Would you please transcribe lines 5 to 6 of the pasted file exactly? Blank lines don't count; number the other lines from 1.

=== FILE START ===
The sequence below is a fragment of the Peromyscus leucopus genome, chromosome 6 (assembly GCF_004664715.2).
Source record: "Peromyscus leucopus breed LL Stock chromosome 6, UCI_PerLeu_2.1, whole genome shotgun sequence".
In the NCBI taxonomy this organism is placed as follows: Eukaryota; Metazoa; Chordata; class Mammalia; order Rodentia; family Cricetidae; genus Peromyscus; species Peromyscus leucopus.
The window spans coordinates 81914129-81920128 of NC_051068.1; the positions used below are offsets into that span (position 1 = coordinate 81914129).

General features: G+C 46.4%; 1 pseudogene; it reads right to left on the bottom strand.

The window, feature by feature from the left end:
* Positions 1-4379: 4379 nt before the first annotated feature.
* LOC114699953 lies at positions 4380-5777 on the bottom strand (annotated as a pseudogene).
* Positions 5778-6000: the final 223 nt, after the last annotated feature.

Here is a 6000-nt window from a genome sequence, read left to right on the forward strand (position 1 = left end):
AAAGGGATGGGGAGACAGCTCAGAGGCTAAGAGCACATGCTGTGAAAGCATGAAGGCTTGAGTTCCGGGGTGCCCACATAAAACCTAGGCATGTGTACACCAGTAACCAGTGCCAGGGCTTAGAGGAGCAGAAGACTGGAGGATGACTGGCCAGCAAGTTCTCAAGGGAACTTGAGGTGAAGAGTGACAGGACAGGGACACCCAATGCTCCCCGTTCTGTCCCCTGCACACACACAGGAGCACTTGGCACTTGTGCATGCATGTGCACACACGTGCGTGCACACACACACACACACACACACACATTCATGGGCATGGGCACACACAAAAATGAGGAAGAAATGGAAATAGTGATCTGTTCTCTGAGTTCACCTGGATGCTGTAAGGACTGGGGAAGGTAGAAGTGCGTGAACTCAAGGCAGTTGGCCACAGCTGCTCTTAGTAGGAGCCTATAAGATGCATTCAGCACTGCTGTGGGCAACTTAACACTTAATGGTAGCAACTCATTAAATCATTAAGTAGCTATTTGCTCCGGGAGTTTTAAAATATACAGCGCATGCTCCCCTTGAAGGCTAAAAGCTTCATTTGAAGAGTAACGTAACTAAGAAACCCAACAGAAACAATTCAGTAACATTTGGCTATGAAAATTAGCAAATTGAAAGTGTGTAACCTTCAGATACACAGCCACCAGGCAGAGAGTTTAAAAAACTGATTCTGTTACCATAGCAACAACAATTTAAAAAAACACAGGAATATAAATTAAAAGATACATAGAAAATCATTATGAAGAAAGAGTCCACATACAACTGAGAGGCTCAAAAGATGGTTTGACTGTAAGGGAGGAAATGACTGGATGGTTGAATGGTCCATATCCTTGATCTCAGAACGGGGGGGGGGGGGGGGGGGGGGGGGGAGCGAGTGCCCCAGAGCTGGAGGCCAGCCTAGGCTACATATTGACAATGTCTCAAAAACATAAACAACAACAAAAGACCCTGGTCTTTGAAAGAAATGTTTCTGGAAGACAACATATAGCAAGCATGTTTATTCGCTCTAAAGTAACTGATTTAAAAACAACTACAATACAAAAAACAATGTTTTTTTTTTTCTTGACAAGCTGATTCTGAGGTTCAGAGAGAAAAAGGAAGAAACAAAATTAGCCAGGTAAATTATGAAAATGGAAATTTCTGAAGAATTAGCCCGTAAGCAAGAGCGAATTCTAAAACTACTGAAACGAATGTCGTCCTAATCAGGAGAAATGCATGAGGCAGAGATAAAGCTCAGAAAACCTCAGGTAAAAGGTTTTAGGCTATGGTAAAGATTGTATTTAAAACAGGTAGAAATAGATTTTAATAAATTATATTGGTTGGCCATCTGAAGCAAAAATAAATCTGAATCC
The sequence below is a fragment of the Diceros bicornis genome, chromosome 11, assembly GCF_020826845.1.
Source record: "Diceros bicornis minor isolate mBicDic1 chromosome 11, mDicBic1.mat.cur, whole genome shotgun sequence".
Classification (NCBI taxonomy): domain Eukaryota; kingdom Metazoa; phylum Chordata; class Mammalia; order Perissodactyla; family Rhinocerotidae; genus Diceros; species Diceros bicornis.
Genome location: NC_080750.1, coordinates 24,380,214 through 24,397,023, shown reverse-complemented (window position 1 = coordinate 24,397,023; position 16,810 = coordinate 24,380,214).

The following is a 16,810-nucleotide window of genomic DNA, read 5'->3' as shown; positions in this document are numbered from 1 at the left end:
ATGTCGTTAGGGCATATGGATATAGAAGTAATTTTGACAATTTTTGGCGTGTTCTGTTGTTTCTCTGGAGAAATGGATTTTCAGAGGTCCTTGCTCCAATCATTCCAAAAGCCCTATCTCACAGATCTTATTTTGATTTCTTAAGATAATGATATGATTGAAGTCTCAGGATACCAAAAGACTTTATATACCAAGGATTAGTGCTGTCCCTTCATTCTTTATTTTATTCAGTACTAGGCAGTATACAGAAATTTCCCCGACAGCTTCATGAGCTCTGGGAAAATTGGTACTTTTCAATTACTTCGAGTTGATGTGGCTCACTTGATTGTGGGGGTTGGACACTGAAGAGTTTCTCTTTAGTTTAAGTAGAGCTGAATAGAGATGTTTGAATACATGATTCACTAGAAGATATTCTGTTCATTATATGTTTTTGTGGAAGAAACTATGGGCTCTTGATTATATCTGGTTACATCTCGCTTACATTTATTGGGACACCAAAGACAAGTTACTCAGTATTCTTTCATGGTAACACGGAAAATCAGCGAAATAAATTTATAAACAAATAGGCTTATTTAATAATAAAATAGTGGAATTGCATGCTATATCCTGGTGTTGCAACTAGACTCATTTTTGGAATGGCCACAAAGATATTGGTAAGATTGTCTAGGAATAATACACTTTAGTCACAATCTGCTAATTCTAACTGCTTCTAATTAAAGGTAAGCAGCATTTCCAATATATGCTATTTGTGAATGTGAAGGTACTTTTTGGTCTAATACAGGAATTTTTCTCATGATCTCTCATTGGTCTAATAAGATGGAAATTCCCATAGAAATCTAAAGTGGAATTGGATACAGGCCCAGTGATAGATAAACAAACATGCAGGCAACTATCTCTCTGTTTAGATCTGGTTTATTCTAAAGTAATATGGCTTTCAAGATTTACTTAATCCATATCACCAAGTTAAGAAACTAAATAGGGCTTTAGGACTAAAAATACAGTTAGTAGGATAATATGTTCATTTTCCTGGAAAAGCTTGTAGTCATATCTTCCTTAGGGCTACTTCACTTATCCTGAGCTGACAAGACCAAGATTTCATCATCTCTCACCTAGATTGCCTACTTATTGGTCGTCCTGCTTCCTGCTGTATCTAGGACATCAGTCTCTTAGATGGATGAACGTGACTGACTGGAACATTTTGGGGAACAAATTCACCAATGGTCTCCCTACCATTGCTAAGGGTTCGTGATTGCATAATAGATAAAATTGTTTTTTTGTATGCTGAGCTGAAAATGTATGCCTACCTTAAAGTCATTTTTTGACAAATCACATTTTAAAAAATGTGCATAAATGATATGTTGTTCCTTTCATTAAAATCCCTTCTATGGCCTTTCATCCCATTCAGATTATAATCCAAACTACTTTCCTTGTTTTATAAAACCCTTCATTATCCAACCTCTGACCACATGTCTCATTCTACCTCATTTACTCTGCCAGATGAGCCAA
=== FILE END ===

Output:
General features: G+C 46.4%; 1 pseudogene; it reads right to left on the bottom strand.

The window, feature by feature from the left end: